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Understanding Back Pain

find a DoctorBack pain is experienced by millions of people annually, and it is caused by a wide range of different reasons. Many people think it is simply caused by old age or a weak body, but, in reality, those are only a fraction of the amount of issues that cause back pain. With some, back problem are hereditary or are born with it. With others, these pains come from activities and strenuous actions that a person chooses to make, ultimately risking their body and having to deal with such issues.

What are the Causes of Back Pain?

There are four main factors that cause severe back pain. Aging plays a massive role in back problems due to the body naturally deteriorating after time. This causes problems, such as Degenerative Disc Disease (DDD), and breaks down cartilage, potentially causing bulging discs and damaged nerves. Aging is part of life and there is no real cure for back pains caused by aging. However, there are therapeutic and non-invasive ways to relieve that pain and feel more comfortable.

Injuries are another reason for back pain. Many times athletes, manual labor workers, and other people who tend to be overly active injure themselves more easily than those who are less active. Injuries to the spine can cause lingering, chronic back pain, and, often times, surgery might be recommended.

Spinal pain is also caused by hereditary or acquired conditions. Some people are born with diseases such as scoliosis or hereditary arthritis. Conversely, some women endure severe back and neck pain during their 9 month pregnancy. Many of these issues cause fractures and sprains in the spinal column that lead to both acute and chronic back and neck pain.

Finally, one of the least causes for back pains is tumors and infections. While tumors and infections can cause back pain, it is very uncommon, but can still affect a person by causing inflammation by “suffocating” or tightening the disc or vertebra, resulting in a restriction of movement.

How is Back Pain Treated?

Back pain treatments differ depending on the location of the focal point of the pain. Massages, heat pads, and nuerostimulation (stimulating the nerves) can release tension and relax muscles, temporarily easing pain. Other treatments include injections of steroids, muscle relaxers, and light exercise. In any case, consult a physician at the start of back pain, as it’s residual effects can be costly, both physically and financially, if it is not immediately taken care of.

 

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Basic Anatomy of the Spine

Spinal Pain To understand spinal pain, we need to understand the basic anatomy of the spine. The spine is composed of strong bones, large muscles, flexible tendons and sensitive nerves. The spine is designed to be very strong and flexible, protecting our nerve endings while at the same time providing great mobility. You can experience spinal pain when the spine's nerves are irritated, the muscles are strained, injury or a slipped disk. We will have a brief overview of the anatomy of the spine to help target the source of your pain. The cervical spine. This is your neck area. The cervical spine is comprised of seven bones and supports our heads and protects the nerves that connect the brain to the rest of the body. Pain in this area is usually associated with strained muscles or ligaments from stress or other minor injuries. Common pain does not usually require medical attention and can be alleviated with acetaminophen and ice or heat. If your pain lasts longer than two weeks or is accompanied by arm pain, numbness or tingling, this is an anatomical problem and could be signs of a herniated disk. The thoracic spine. The upper back is composed of 12 bones that attach to the rib cage, providing stability and support. There is very little ability for mobility in this area of the back. The thoracic spine is designed for protection of the vital organs in this area of the body. Injuries to this part of the spine are very rare, but extreme muscle strain could cause pain in this area. If you are suffering an injury to this area of the spine, contact a doctor immediately. The lumbar spine. The lumbar spine, also known as the lower back, carries the weight of our upper bodies. This area of the spine is the most frequently injured. The upper disks of the lumbar spine are prone to wear and tear, thus a concern for osteoarthritis, while the lower disks are more likely to herniate. Though a cause for concern in later years of life, the lumbar spine mostly is a source of pain caused by muscle strain. The sacral region. This is the bottom of the spine, a single bone shaped like a triangle that connects the spine to the lower half of our bodies. Pain in this area is more common among women and is usually prone to bruising. Become Pain Free is the area's most diverse, comprehensive network of physicians whose sole purpose is to relieve every patient's pain. Call us today for an appointment - (214) 396-3647 or (888) 373-3720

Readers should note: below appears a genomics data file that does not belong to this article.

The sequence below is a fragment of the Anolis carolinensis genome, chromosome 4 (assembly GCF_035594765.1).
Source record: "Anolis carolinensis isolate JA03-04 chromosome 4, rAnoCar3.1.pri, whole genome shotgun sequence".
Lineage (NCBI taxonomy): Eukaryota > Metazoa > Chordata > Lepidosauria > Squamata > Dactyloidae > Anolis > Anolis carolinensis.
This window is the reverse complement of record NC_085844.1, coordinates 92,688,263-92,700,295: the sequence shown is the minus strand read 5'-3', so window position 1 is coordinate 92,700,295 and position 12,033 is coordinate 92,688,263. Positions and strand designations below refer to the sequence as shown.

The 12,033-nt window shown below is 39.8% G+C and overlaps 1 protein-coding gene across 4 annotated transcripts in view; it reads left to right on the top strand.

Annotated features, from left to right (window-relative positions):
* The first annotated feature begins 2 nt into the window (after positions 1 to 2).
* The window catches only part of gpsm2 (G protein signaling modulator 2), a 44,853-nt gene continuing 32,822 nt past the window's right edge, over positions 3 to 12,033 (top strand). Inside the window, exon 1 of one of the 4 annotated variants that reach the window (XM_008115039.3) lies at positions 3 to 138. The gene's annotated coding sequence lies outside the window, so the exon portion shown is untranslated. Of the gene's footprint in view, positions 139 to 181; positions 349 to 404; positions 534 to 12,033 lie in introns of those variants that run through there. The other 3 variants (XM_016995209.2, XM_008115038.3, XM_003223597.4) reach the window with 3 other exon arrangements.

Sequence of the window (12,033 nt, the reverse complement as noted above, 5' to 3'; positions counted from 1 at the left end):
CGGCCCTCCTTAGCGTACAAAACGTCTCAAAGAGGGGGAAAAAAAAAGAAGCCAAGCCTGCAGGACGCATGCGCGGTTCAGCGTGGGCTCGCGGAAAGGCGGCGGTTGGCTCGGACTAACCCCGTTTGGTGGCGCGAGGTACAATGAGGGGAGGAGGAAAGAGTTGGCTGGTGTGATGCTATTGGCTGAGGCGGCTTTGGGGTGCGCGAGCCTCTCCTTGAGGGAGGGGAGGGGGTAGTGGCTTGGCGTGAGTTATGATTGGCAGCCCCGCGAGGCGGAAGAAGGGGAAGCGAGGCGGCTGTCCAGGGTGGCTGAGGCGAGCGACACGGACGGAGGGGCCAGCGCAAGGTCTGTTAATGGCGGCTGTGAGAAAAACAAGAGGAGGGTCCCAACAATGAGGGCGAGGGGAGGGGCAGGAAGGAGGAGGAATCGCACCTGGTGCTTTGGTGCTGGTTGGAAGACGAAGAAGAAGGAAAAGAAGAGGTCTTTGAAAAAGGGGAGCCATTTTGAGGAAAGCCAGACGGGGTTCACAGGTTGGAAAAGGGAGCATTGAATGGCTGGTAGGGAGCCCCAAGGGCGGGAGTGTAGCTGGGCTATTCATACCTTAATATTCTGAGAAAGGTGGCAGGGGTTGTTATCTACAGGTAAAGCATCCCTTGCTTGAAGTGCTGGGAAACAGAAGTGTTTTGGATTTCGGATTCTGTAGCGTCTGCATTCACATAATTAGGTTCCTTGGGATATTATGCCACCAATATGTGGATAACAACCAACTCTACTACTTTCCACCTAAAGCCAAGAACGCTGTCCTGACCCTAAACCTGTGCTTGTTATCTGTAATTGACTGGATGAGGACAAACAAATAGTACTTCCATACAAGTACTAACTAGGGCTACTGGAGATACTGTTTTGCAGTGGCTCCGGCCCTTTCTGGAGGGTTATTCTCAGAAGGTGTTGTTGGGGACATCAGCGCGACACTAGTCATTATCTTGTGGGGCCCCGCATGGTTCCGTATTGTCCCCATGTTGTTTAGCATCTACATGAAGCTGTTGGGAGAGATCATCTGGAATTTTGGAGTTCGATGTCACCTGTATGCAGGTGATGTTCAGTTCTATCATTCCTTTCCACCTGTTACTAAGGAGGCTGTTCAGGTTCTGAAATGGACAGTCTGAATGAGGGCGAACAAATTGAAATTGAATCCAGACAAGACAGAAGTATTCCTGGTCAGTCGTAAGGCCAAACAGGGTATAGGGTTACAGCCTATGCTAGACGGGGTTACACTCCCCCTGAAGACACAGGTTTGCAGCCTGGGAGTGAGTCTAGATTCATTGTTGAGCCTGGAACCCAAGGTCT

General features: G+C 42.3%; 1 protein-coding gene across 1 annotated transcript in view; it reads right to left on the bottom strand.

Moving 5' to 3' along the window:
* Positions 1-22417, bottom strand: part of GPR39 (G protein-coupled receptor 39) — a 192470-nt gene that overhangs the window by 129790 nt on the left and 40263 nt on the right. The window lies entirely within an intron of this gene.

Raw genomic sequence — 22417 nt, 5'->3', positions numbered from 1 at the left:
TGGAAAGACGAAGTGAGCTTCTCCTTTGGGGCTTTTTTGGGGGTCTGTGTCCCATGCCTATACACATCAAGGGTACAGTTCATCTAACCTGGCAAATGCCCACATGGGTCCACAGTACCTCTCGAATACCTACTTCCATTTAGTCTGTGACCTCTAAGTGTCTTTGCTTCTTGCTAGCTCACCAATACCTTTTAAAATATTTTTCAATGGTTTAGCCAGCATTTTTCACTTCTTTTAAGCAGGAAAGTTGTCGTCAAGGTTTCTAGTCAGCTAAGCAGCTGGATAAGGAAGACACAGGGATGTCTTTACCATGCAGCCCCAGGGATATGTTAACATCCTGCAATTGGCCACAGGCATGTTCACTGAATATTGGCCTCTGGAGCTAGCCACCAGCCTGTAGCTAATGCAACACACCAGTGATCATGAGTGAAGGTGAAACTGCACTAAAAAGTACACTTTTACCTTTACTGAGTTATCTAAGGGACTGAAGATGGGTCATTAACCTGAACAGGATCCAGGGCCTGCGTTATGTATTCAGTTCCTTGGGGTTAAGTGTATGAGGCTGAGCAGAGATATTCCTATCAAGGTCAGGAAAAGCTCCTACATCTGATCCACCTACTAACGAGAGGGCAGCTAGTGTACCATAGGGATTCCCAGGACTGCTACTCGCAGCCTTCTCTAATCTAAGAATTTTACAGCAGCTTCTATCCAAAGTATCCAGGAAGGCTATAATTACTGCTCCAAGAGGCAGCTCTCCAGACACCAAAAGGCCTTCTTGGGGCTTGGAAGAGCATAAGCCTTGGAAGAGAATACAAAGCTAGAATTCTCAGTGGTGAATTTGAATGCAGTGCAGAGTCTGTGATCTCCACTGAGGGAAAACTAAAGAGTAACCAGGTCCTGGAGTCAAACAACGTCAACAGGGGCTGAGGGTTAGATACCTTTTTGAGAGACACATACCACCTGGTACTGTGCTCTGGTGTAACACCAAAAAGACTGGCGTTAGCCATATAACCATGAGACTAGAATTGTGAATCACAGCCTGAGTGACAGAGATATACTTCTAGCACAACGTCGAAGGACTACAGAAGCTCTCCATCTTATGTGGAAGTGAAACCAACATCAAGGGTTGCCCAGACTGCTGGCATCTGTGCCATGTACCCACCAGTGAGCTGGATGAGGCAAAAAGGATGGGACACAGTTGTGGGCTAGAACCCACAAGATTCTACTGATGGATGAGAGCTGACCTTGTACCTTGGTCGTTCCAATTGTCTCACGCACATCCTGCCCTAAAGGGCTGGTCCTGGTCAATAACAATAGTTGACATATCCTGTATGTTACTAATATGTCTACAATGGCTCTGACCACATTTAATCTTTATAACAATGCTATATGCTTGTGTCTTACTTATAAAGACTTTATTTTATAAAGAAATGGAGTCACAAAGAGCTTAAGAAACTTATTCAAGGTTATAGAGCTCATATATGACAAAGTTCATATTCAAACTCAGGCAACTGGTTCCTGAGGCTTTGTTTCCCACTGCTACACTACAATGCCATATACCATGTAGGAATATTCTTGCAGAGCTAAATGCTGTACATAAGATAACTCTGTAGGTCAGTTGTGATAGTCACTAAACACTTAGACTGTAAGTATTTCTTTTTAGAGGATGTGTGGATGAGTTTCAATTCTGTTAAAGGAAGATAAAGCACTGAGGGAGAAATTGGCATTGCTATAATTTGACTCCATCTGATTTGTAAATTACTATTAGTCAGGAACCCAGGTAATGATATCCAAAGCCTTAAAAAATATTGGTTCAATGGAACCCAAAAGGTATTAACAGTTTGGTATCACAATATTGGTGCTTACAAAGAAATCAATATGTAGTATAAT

Note: The information on this Web site is provided as general health guidelines and may not be applicable to your particular health condition. Your individual health status and any required medical treatments can only be properly addressed by a professional healthcare provider of your choice. Remember: There is no adequate substitution for a personal consultation with your physician. Neither BPF Specialty Hospital, or any of their affiliates, nor any contributors shall have any liability for the content or any errors or omissions in the information provided by this Web site.